There are a lot more eyes on one of Southern California's most elusive predators, mountain lions.
Dave Bittner with the Wildlife Research Institute blames a combination of factors for the troubles facing the region's lions.
"In two generations, if we don't stop the decline, we won't have mountain lions in Southern California, and that would be a sad state of affairs," Bittner said.
Bittner is leading a project right now installing trap cameras around San Diego County's backcountry, and has put out the call for others to do the same. Some people are already sharing their pictures.
"We're networking to get all these pictures of mountain lions," Bittner said.
The motion-activated cameras can be left for up to a year, capturing thousands of videos or still images day or night.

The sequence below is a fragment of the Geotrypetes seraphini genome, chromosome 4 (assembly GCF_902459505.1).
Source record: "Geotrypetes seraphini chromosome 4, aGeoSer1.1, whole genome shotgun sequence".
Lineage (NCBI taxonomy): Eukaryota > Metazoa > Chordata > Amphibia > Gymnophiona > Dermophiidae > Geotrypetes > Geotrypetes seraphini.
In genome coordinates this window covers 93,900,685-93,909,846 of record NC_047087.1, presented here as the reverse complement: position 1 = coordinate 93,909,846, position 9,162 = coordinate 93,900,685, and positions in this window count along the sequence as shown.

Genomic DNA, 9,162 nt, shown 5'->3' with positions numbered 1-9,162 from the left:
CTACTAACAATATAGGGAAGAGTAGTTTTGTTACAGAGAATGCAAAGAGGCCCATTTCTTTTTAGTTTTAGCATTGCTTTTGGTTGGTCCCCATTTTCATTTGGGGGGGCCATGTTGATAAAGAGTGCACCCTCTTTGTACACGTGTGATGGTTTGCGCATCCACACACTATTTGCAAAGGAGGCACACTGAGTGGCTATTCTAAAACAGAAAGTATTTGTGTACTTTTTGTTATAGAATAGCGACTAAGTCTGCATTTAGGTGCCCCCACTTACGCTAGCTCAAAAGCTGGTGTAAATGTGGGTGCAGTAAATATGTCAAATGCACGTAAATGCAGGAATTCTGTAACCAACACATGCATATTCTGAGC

Bittner does not want to give exact locations of those cameras in order to protect the animals, but will say the cameras are being set up on a deer trail.
The goal is to see where the lions and their main food source are moving.
Freeways and other development have been cutting off the routes lions use to move around Southern California.
"The lions do not get back and forth often enough to breed and keep the population healthy," he said. "That's become one of the biggest problems."
The other issue affecting the animals is California is depredation, or legally killing a lion when it attacks pets or livestock.
According to the state's Department of Fish and Wildlife, more than 1,300 mountain lions have been killed statewide over the past decade and a half.
Seventeen of those were killed in San Diego County.
He's hoping to eventually have 100 cameras in San Diego's backcountry. That type of expansion could take at least a decade.
Find out more about the project and the state's legislative history regarding the mountain lion here.